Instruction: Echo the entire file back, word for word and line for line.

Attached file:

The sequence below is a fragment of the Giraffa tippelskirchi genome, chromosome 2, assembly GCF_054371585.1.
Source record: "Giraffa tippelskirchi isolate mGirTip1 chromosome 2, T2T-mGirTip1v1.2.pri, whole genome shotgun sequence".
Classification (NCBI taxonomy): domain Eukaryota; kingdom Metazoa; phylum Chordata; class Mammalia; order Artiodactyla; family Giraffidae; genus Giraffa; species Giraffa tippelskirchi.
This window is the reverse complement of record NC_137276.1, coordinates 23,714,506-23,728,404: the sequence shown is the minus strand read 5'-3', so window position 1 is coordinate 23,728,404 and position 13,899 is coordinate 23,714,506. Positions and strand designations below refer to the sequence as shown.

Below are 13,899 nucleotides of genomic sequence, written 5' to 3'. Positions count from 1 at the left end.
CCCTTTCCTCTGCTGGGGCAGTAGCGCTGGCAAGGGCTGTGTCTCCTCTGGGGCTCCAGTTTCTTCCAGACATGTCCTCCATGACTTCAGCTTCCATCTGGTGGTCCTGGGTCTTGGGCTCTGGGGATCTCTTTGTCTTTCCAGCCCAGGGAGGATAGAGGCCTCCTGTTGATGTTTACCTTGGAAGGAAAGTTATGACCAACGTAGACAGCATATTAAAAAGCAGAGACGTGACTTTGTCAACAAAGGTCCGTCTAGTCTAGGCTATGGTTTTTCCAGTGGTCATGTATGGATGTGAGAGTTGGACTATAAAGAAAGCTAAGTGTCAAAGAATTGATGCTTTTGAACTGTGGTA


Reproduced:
The sequence below is a fragment of the Giraffa tippelskirchi genome, chromosome 2, assembly GCF_054371585.1.
Source record: "Giraffa tippelskirchi isolate mGirTip1 chromosome 2, T2T-mGirTip1v1.2.pri, whole genome shotgun sequence".
Classification (NCBI taxonomy): domain Eukaryota; kingdom Metazoa; phylum Chordata; class Mammalia; order Artiodactyla; family Giraffidae; genus Giraffa; species Giraffa tippelskirchi.
This window is the reverse complement of record NC_137276.1, coordinates 23,714,506-23,728,404: the sequence shown is the minus strand read 5'-3', so window position 1 is coordinate 23,728,404 and position 13,899 is coordinate 23,714,506. Positions and strand designations below refer to the sequence as shown.

Below are 13,899 nucleotides of genomic sequence, written 5' to 3'. Positions count from 1 at the left end.
CCCTTTCCTCTGCTGGGGCAGTAGCGCTGGCAAGGGCTGTGTCTCCTCTGGGGCTCCAGTTTCTTCCAGACATGTCCTCCATGACTTCAGCTTCCATCTGGTGGTCCTGGGTCTTGGGCTCTGGGGATCTCTTTGTCTTTCCAGCCCAGGGAGGATAGAGGCCTCCTGTTGATGTTTACCTTGGAAGGAAAGTTATGACCAACGTAGACAGCATATTAAAAAGCAGAGACGTGACTTTGTCAACAAAGGTCCGTCTAGTCTAGGCTATGGTTTTTCCAGTGGTCATGTATGGATGTGAGAGTTGGACTATAAAGAAAGCTAAGTGTCAAAGAATTGATGCTTTTGAACTGTGGTA